Monday, April 2, 2012


Saturday, March 31 - We continued our college campus visitations today by touring the Arizona State University, in Tempe.


We normally look for an architectural theme, liking when the buildings conform to a particular design. Not present here, but the campus was unified by beautiful landscaping and greenery. A beautiful campus!



They have the most unique lighting. Blends in with the

Our first stop was the Sun Devil Stadium.


This facility is uniquely positioned between two mountains.


Students often are seen climbing these mountains to get a free seat for a football game. There is even a paved path, full of switchbacks, leading up the backside of the mountain.

We then walked over to the famous Gammage Auditorium designed by Frank Lloyd Wright. An interesting building but unfortunately locked so we couldn't see inside.


The Hayden Library is actually underground. This photo is taken looking down into the patio area.


We continued our stroll through this beautiful campus passing the Student Center, the College of Education, the Engineering Schools were putting on an Engineering Day for kids, the athletic facilities, the Arts Departments, and numerous dorms. A nice way to spend a gorgeous day.

The Old Main building. Out front was the engineering event.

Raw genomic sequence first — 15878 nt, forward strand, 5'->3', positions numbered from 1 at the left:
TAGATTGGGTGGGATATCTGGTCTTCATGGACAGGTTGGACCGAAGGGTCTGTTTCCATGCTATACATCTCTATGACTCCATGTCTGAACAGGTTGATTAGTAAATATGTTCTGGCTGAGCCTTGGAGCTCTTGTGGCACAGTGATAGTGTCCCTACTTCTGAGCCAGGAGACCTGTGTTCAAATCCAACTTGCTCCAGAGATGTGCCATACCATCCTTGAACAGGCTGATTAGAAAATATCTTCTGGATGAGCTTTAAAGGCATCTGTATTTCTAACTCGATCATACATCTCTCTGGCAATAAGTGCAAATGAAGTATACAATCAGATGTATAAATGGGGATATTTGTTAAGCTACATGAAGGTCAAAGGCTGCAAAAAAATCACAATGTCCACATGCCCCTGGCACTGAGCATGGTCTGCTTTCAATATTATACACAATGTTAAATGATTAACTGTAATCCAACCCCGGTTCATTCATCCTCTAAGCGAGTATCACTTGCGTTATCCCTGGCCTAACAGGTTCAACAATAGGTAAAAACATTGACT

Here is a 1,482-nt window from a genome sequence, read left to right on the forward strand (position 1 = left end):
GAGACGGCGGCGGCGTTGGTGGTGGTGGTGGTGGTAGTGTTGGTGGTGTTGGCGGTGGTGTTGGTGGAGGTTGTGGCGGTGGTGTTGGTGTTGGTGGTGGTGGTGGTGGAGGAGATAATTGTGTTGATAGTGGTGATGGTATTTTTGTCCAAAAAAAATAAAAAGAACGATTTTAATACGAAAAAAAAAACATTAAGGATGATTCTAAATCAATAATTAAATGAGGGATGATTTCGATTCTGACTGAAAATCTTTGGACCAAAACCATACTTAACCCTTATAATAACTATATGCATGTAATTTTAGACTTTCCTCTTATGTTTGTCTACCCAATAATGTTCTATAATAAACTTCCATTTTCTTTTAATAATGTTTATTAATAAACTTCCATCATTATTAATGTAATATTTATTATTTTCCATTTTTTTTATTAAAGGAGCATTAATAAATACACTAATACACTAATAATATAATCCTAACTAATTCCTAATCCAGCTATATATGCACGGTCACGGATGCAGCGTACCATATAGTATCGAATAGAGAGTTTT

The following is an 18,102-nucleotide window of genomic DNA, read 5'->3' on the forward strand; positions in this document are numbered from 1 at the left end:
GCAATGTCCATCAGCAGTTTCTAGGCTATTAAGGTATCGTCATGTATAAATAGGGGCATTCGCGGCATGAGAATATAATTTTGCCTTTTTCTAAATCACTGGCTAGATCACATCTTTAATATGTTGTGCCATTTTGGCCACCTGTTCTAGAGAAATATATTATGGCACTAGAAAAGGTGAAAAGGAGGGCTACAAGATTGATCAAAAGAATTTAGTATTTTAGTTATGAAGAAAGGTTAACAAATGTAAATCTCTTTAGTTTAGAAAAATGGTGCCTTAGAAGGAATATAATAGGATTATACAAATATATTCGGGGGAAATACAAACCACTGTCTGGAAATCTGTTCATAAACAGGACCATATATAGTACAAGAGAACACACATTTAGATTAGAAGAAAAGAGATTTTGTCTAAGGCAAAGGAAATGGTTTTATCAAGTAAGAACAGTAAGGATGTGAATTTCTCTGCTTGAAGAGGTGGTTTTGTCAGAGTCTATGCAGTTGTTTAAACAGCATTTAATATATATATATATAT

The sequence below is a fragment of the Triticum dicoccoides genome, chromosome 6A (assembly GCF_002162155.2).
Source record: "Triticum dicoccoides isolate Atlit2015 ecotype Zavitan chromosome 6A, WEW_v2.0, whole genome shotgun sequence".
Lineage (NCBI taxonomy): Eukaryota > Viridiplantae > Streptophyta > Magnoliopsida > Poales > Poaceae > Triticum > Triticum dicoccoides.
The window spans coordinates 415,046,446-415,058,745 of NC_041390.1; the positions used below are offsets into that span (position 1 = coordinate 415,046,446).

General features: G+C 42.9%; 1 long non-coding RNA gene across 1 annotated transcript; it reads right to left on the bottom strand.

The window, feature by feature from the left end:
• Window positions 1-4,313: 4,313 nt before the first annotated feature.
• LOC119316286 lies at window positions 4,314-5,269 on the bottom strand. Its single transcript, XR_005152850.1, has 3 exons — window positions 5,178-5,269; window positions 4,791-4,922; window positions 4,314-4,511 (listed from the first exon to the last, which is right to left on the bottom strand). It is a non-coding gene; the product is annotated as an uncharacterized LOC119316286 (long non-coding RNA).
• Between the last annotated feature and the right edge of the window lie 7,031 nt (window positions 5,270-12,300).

Music building.
music bldg

Coor Hall was the most unique building on campus. Text fragments and letterforms, etched on the glass fa├žade of Lattie F. Coor Hall, are one of the largest public art projects on campus. Chicago artist BJ Krivanek, commissioned by project architects Gensler and Jones Studio, selected letters from several Latin-based, Native American and Asian languages, as well as numbers and punctuation marks, to represent the universal potential of language




Why has Arizona State University installed six parapet wind turbines on the roof of the recently remodeled Global Institute of Sustainability building? Wind turbines generate electricity from a free and clean renewable resource. They don’t add to global warming. And unlike solar power, the wind is often available both day and night.

Under average conditions, the six turbines produce enough electricity to power about 36 computers, thereby reducing ASU’s reliance on non-renewable energy sources by that amount.


The campus seemed somewhat deserted to us. We thought the students were probably on Spring Break. We stopped a Campus Policeman to ask about the total enrollment (about 50,000) and he said, “No it's not spring break. It's just the fact it's Saturday. Kids are still in bed (at 11 AM).” Ha Ha! It really was surprisingly deserted.

Thanks for stopping by. Hope to see y'all back real soon. Have a great day!